Did the ‘Men in Black: International’ Creators Forget What Made the Original Great?

Whereas the original film, like its suits, was perfectly tailored to fit its stars' talents, 'Men in Black: International' doesn't do Tessa Thompson and Chris Hemsworth any favors.

Men in Black: International. Columbia Pictures

A little green guy named Pawny—an alien chess piece voiced by comedian Kumail Nanjiani—gets most of the very few laughs there are to find in Men In Black: International. 

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For example, when encountering a particularly cool car (a Lexus), Pawny says, “That’s what I’m talking about!” It’s the kind of exclamation that would have been made with rakish swagger by Will Smith in any of the previous movies in the series which began life twenty-two years ago with director Barry Sonnenfeld’s mildly subversive sci-fi comedy, one that served as ideal showcase for Smith and his stone-faced partner, Tommy Lee Jones.

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That today we are forced to rely on the Great Gazoo—or at least a close cousin—to inject even a modicum of humor and excitement into the proceedings is a sign of just how empty a vessel this franchise has become. We made it through ten seasons of The Flintstones before Harvey Korman’s virescent intergalactic wisecracker made his debut, and this is only the fourth Men in Black movie. Has it really come to this?

Certainly, Pawny is mildly cute and, wielding a tiny sword that looks like it might struggle to mince garlic, mostly harmless. Those are also the nicest things you can say about the movie he is in, a largely toothless and wit-free reboot that empties the last of the originality and vivacity that has been steadily leaking out of the franchise with each subsequent installment.

The main issue is the script. The tale it tells is shopworn: MiB stan Molly/Agent M (Tessa Thompson) becomes an agent after sneaking into MiB’s headquarters (imagine if the Secret Service worked that way) and is assigned to the London branch, where a high-ranking officer may be a double agent working on behalf of Earth’s destruction. She partners with Agent H (Chris Hemsworth), a Lothario who is coasting on his laurels and finds her enthusiasm exhausting.

Their obstacles include psychotic shape shifting alien hitmen (enough already!) played by French dancers and clothing designers Les Twins in their film debut, a ruthless three-armed arms dealer (Swedish actor Rebecca Ferguson from 2018’s Mission: Impossible-Fallout) and an obnoxiously officious fellow agent (Rafe Spall). The twins fare best, only because they have the fewest lines, and the dialogue throughout the film is consistently clumsy and leaden no matter who is forced to speak it.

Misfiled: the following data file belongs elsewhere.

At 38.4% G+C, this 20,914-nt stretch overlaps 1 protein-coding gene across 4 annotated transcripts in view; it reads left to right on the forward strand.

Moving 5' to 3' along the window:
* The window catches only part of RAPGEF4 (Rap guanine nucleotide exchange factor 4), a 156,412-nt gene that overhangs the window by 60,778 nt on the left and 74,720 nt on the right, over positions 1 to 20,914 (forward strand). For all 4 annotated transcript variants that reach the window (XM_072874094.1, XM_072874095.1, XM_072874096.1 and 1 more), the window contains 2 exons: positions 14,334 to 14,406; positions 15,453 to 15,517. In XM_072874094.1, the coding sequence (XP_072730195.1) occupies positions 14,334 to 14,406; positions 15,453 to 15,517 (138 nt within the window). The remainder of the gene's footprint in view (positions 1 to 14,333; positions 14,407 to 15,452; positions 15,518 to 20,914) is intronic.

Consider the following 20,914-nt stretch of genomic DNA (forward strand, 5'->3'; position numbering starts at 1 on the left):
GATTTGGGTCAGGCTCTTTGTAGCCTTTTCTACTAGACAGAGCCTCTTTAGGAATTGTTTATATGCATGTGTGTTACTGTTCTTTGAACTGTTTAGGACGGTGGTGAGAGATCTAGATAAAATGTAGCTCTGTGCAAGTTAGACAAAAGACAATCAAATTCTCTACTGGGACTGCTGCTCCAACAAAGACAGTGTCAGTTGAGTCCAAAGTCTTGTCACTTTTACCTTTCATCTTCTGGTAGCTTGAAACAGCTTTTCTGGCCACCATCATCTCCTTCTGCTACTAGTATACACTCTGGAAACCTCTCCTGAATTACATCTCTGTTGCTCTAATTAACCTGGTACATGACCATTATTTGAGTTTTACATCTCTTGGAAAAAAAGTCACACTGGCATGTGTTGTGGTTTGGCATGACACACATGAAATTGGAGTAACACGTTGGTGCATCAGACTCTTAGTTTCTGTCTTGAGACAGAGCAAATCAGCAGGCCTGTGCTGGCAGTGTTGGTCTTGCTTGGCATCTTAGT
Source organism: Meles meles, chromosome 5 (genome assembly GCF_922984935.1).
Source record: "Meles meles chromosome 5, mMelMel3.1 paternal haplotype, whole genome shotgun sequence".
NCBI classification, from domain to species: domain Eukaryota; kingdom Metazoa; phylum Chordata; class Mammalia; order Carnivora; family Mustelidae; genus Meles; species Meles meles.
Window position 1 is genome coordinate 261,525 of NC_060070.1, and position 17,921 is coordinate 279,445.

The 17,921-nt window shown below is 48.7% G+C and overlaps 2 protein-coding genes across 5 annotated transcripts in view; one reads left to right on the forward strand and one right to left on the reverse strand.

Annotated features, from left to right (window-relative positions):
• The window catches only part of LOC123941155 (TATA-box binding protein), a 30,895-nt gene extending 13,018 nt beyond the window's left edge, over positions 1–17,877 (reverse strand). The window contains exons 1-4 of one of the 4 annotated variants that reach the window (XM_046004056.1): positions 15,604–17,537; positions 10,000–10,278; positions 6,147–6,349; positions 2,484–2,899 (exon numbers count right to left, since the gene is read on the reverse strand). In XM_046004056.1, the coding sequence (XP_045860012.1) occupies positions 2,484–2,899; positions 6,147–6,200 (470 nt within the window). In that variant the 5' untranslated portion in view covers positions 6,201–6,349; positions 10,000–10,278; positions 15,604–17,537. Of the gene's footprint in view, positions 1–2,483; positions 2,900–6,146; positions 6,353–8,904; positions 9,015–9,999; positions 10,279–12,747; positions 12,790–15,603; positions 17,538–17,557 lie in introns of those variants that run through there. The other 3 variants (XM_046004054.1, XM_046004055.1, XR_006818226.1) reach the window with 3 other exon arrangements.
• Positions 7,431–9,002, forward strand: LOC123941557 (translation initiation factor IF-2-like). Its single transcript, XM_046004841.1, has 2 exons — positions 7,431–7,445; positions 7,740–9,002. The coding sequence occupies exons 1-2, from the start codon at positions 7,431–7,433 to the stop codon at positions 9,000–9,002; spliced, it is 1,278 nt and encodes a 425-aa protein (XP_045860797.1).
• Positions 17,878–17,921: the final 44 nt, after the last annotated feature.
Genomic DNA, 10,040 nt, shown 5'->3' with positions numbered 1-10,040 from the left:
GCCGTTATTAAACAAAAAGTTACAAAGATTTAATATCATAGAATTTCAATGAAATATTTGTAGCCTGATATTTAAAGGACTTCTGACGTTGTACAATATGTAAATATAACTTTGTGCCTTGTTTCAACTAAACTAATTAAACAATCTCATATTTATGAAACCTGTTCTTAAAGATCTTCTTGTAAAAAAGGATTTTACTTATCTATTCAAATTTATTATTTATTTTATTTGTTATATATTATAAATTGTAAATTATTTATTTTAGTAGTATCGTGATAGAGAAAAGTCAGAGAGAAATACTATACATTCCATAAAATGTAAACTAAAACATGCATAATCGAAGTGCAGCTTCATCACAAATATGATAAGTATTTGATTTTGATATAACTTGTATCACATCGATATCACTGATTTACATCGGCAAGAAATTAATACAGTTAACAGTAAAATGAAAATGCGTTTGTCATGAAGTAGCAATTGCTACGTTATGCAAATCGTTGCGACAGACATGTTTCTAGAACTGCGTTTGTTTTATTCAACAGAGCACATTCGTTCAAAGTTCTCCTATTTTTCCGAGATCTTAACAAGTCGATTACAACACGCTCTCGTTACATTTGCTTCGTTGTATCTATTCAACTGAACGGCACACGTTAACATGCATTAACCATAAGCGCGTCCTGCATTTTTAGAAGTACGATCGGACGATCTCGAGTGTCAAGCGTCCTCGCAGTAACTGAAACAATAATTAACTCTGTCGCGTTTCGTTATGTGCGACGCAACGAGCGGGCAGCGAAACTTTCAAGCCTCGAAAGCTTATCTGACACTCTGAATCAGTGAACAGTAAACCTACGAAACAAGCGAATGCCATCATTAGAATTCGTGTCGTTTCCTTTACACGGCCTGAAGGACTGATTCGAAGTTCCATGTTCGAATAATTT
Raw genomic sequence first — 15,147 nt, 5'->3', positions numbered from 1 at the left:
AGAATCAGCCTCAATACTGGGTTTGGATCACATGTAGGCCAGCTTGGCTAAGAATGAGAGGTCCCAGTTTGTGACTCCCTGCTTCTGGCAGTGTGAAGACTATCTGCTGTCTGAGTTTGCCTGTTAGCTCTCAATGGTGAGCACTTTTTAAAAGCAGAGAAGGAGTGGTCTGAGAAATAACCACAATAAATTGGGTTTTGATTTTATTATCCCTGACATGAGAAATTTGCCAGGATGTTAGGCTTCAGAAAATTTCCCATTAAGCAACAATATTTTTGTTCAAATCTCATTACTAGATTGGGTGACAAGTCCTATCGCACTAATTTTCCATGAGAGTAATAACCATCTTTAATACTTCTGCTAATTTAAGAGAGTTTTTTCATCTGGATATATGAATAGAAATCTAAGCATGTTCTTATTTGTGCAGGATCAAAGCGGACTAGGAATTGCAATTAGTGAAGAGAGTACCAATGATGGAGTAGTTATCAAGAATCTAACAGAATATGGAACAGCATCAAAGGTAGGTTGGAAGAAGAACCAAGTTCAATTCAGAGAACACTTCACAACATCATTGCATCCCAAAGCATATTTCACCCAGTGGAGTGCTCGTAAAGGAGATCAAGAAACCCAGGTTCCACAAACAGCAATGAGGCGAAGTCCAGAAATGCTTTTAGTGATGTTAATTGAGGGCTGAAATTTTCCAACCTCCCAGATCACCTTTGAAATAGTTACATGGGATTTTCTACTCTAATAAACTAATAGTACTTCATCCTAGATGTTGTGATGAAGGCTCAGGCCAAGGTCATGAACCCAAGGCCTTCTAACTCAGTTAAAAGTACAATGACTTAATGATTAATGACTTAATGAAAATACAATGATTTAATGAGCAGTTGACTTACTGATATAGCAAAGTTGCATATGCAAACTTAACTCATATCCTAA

What the creators of this iteration seem to have forgotten is that original’s strength lay in the fact that it (like its suits) seemed perfectly tailored to fit its stars’ talents. Here, you could plug and play any two young actors into the lead roles and come up with the same result. The two MCU vets struggle to do their best with criminally underwritten characters. While Thompson manages to make Molly’s ambition and book smarts playful and appealing, it is difficult to distinguish between Agent H’s insouciance and Hemsworth’s lack of engagement with the material he has been given.

(1.5/4 stars)
Directed by: F. Gary Gray
Written by: Art Marcum and Matt Holloway
Starring: Tessa Thompson, Chris Hemsworth, Kumail Nanjiani, Emma Thompson, Rebecca Ferguson, Rafe Spall and Liam Neeson
Running time: 115 mins.

Director F. Gary Gray (2015’s Straight Outta Compton and 2017’s The Fate of the Furious, both far better films) employs two main weapons against the tediousness of what confronted him on the page: CGI and music.

The former is substandard in terms of rendering and character design. It’s more reminiscent of the era of overstuffed, soulless, and unconvincing Star Wars prequels than what we are accustomed to these days. On the other hand, the score—written by original series composer Danny Elfman aided by Chris Bacon (an Emmy nominee for Bates Motel), bubbles with a pulsing irony and self-awareness that the script only wishes it possessed. But there is too much of it. Smothering every last scene, the music ends up feeling like the gravy in Navy boat cream chipped beef, meant chiefly to distract you from what lies beneath.

Like the previous films of the series, the primary pleasures can be found in the margins: the throwaway jokes about which celebrities are aliens (Childish Gambino? Yes!) and the comic fumbling of various tentacled, feathered or four-eyed side characters. But it is all done with less surprise, imagination and bite than before. Frank the Pug, the curmudgeon from the first two installments who appears here in a single scene (voiced again by puppeteer Tim Blaney), could eat Pawny for lunch.

Of course, if you have been hit by neuralyzer—the memory-erasing gadgets issued to MiB agents and used by them with impunity—and had forgotten the earlier films as well as all the many sci-fi tropes this movie recycles, the film works quite a bit better. I saw it with my 12-year-old daughter for whom it served as her introduction to the MiB world, and she found it to be good, if innocuous, fun. Even still, Men in Black: International was empty enough to provoke a healthy and necessary cynicism.

“Basically,” she said as we exited the crowded theater, “that was a very long, very expensive Lexus commercial.”

Did the ‘Men in Black: International’ Creators Forget What Made the Original Great?